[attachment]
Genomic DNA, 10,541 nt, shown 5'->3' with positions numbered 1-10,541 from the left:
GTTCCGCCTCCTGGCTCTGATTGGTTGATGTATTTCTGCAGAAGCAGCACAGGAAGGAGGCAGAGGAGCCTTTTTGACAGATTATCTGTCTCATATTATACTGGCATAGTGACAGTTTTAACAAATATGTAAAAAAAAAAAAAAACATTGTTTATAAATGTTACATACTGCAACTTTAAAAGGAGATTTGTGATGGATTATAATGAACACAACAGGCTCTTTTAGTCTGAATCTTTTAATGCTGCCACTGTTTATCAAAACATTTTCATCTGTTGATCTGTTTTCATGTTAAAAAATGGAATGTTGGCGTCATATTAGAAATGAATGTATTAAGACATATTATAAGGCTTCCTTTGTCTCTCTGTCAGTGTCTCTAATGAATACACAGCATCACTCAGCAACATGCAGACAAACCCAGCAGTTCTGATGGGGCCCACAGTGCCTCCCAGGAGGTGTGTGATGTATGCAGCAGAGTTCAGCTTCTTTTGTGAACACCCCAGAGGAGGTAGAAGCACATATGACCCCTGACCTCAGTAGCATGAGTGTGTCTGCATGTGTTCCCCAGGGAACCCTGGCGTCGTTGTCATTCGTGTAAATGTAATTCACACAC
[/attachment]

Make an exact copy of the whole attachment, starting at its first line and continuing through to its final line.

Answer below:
Genomic DNA, 10,541 nt, shown 5'->3' with positions numbered 1-10,541 from the left:
GTTCCGCCTCCTGGCTCTGATTGGTTGATGTATTTCTGCAGAAGCAGCACAGGAAGGAGGCAGAGGAGCCTTTTTGACAGATTATCTGTCTCATATTATACTGGCATAGTGACAGTTTTAACAAATATGTAAAAAAAAAAAAAAACATTGTTTATAAATGTTACATACTGCAACTTTAAAAGGAGATTTGTGATGGATTATAATGAACACAACAGGCTCTTTTAGTCTGAATCTTTTAATGCTGCCACTGTTTATCAAAACATTTTCATCTGTTGATCTGTTTTCATGTTAAAAAATGGAATGTTGGCGTCATATTAGAAATGAATGTATTAAGACATATTATAAGGCTTCCTTTGTCTCTCTGTCAGTGTCTCTAATGAATACACAGCATCACTCAGCAACATGCAGACAAACCCAGCAGTTCTGATGGGGCCCACAGTGCCTCCCAGGAGGTGTGTGATGTATGCAGCAGAGTTCAGCTTCTTTTGTGAACACCCCAGAGGAGGTAGAAGCACATATGACCCCTGACCTCAGTAGCATGAGTGTGTCTGCATGTGTTCCCCAGGGAACCCTGGCGTCGTTGTCATTCGTGTAAATGTAATTCACACAC